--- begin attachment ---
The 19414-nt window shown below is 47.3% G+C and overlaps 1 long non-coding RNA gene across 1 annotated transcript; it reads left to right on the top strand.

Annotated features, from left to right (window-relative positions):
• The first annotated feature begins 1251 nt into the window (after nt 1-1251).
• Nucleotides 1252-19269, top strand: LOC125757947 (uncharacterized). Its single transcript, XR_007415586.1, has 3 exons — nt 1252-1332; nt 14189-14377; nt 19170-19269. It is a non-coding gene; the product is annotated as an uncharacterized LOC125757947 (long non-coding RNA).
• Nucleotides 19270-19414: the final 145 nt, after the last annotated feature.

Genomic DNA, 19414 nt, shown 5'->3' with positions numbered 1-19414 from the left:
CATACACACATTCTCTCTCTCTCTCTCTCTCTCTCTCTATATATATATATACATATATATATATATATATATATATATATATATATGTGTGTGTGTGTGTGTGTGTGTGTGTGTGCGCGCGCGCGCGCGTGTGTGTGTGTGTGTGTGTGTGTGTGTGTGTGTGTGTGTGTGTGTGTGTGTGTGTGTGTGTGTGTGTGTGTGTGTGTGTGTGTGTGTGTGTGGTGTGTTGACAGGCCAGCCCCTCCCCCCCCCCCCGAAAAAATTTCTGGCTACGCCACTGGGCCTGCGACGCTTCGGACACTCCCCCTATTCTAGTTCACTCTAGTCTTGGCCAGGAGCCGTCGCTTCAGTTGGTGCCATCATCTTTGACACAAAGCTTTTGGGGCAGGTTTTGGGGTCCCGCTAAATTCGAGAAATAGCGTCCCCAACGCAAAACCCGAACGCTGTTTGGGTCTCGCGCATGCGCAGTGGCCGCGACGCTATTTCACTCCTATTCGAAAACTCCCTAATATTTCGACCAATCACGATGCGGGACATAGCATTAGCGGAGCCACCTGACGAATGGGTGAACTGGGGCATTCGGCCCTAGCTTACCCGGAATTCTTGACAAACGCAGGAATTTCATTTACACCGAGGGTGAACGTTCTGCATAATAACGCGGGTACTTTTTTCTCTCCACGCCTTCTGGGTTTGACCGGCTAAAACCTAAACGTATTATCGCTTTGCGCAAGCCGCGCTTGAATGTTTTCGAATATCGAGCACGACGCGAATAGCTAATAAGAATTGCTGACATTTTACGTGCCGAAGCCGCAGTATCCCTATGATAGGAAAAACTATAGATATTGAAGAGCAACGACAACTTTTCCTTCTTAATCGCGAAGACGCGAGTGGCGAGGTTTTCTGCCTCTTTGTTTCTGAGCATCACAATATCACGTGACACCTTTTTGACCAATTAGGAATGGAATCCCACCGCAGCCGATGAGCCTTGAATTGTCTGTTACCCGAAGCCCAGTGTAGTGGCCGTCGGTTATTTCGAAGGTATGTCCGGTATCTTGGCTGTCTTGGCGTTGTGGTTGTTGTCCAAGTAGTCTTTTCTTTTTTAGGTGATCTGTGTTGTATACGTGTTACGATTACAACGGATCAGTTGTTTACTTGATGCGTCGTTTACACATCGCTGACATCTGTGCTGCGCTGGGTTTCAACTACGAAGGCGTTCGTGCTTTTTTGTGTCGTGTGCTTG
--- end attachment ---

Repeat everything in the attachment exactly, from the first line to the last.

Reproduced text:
The 19414-nt window shown below is 47.3% G+C and overlaps 1 long non-coding RNA gene across 1 annotated transcript; it reads left to right on the top strand.

Annotated features, from left to right (window-relative positions):
• The first annotated feature begins 1251 nt into the window (after nt 1-1251).
• Nucleotides 1252-19269, top strand: LOC125757947 (uncharacterized). Its single transcript, XR_007415586.1, has 3 exons — nt 1252-1332; nt 14189-14377; nt 19170-19269. It is a non-coding gene; the product is annotated as an uncharacterized LOC125757947 (long non-coding RNA).
• Nucleotides 19270-19414: the final 145 nt, after the last annotated feature.

Genomic DNA, 19414 nt, shown 5'->3' with positions numbered 1-19414 from the left:
CATACACACATTCTCTCTCTCTCTCTCTCTCTCTCTCTATATATATATATACATATATATATATATATATATATATATATATATATGTGTGTGTGTGTGTGTGTGTGTGTGTGTGCGCGCGCGCGCGCGTGTGTGTGTGTGTGTGTGTGTGTGTGTGTGTGTGTGTGTGTGTGTGTGTGTGTGTGTGTGTGTGTGTGTGTGTGTGTGTGTGTGTGTGTGTGGTGTGTTGACAGGCCAGCCCCTCCCCCCCCCCCCGAAAAAATTTCTGGCTACGCCACTGGGCCTGCGACGCTTCGGACACTCCCCCTATTCTAGTTCACTCTAGTCTTGGCCAGGAGCCGTCGCTTCAGTTGGTGCCATCATCTTTGACACAAAGCTTTTGGGGCAGGTTTTGGGGTCCCGCTAAATTCGAGAAATAGCGTCCCCAACGCAAAACCCGAACGCTGTTTGGGTCTCGCGCATGCGCAGTGGCCGCGACGCTATTTCACTCCTATTCGAAAACTCCCTAATATTTCGACCAATCACGATGCGGGACATAGCATTAGCGGAGCCACCTGACGAATGGGTGAACTGGGGCATTCGGCCCTAGCTTACCCGGAATTCTTGACAAACGCAGGAATTTCATTTACACCGAGGGTGAACGTTCTGCATAATAACGCGGGTACTTTTTTCTCTCCACGCCTTCTGGGTTTGACCGGCTAAAACCTAAACGTATTATCGCTTTGCGCAAGCCGCGCTTGAATGTTTTCGAATATCGAGCACGACGCGAATAGCTAATAAGAATTGCTGACATTTTACGTGCCGAAGCCGCAGTATCCCTATGATAGGAAAAACTATAGATATTGAAGAGCAACGACAACTTTTCCTTCTTAATCGCGAAGACGCGAGTGGCGAGGTTTTCTGCCTCTTTGTTTCTGAGCATCACAATATCACGTGACACCTTTTTGACCAATTAGGAATGGAATCCCACCGCAGCCGATGAGCCTTGAATTGTCTGTTACCCGAAGCCCAGTGTAGTGGCCGTCGGTTATTTCGAAGGTATGTCCGGTATCTTGGCTGTCTTGGCGTTGTGGTTGTTGTCCAAGTAGTCTTTTCTTTTTTAGGTGATCTGTGTTGTATACGTGTTACGATTACAACGGATCAGTTGTTTACTTGATGCGTCGTTTACACATCGCTGACATCTGTGCTGCGCTGGGTTTCAACTACGAAGGCGTTCGTGCTTTTTTGTGTCGTGTGCTTG